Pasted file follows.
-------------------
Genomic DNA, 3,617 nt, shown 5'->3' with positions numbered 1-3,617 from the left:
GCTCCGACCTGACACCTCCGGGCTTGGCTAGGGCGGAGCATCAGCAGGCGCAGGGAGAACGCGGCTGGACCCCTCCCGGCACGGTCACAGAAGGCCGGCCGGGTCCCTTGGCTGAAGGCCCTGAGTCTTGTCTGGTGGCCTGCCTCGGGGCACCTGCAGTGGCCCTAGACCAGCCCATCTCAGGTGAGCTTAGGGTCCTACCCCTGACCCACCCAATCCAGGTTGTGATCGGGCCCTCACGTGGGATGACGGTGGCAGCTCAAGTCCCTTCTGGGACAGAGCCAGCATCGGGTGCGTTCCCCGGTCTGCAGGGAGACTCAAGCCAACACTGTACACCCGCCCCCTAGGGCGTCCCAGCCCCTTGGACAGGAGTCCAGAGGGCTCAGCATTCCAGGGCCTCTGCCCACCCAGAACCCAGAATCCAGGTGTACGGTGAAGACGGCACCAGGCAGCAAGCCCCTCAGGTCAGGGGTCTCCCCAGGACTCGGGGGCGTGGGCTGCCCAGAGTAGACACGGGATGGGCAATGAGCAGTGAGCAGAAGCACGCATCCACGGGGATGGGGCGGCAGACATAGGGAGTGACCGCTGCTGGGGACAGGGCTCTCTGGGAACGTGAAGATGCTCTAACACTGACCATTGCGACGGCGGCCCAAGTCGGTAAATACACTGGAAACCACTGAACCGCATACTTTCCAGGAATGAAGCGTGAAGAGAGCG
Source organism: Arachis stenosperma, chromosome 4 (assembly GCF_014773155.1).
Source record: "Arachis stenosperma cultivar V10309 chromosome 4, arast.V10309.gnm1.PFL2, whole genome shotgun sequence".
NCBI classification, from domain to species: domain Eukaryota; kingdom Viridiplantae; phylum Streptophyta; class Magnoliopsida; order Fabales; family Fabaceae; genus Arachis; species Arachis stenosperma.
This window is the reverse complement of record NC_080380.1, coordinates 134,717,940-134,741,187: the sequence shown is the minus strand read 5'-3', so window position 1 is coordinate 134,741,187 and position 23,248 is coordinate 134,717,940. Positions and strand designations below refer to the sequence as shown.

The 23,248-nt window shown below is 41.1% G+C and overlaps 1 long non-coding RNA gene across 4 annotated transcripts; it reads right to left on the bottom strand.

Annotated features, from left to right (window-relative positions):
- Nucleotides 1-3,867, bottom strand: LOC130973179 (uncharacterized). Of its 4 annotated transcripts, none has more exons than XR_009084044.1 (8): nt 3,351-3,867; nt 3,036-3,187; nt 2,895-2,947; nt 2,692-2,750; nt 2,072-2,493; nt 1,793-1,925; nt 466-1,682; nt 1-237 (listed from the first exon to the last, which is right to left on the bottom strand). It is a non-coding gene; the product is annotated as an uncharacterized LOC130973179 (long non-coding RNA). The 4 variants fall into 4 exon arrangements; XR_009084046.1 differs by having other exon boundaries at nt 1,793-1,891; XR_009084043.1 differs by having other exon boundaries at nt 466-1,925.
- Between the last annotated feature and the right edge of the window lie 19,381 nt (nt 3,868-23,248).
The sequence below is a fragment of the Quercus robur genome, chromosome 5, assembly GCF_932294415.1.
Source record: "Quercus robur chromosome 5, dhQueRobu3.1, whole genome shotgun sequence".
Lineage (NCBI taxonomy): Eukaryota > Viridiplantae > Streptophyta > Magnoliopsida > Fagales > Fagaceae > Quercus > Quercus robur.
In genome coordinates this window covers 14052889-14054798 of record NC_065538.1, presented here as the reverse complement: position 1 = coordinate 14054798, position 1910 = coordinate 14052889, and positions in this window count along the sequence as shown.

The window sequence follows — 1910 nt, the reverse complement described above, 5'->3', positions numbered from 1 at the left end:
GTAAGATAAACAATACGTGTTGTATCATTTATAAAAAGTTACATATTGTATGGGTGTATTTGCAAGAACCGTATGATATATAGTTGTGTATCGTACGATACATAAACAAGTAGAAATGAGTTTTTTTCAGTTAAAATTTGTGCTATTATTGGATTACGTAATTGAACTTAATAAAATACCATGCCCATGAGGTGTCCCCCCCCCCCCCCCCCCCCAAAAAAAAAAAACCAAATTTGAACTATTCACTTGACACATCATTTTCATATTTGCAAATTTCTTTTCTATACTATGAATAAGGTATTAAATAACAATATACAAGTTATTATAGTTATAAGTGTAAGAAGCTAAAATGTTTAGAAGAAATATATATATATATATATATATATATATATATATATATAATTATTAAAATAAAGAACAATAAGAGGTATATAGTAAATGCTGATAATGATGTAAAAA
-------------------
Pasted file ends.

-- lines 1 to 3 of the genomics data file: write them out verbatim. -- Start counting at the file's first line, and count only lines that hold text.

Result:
Genomic DNA, 3,617 nt, shown 5'->3' with positions numbered 1-3,617 from the left:
GCTCCGACCTGACACCTCCGGGCTTGGCTAGGGCGGAGCATCAGCAGGCGCAGGGAGAACGCGGCTGGACCCCTCCCGGCACGGTCACAGAAGGCCGGCCGGGTCCCTTGGCTGAAGGCCCTGAGTCTTGTCTGGTGGCCTGCCTCGGGGCACCTGCAGTGGCCCTAGACCAGCCCATCTCAGGTGAGCTTAGGGTCCTACCCCTGACCCACCCAATCCAGGTTGTGATCGGGCCCTCACGTGGGATGACGGTGGCAGCTCAAGTCCCTTCTGGGACAGAGCCAGCATCGGGTGCGTTCCCCGGTCTGCAGGGAGACTCAAGCCAACACTGTACACCCGCCCCCTAGGGCGTCCCAGCCCCTTGGACAGGAGTCCAGAGGGCTCAGCATTCCAGGGCCTCTGCCCACCCAGAACCCAGAATCCAGGTGTACGGTGAAGACGGCACCAGGCAGCAAGCCCCTCAGGTCAGGGGTCTCCCCAGGACTCGGGGGCGTGGGCTGCCCAGAGTAGACACGGGATGGGCAATGAGCAGTGAGCAGAAGCACGCATCCACGGGGATGGGGCGGCAGACATAGGGAGTGACCGCTGCTGGGGACAGGGCTCTCTGGGAACGTGAAGATGCTCTAACACTGACCATTGCGACGGCGGCCCAAGTCGGTAAATACACTGGAAACCACTGAACCGCATACTTTCCAGGAATGAAGCGTGAAGAGAGCG
Source organism: Arachis stenosperma, chromosome 4 (assembly GCF_014773155.1).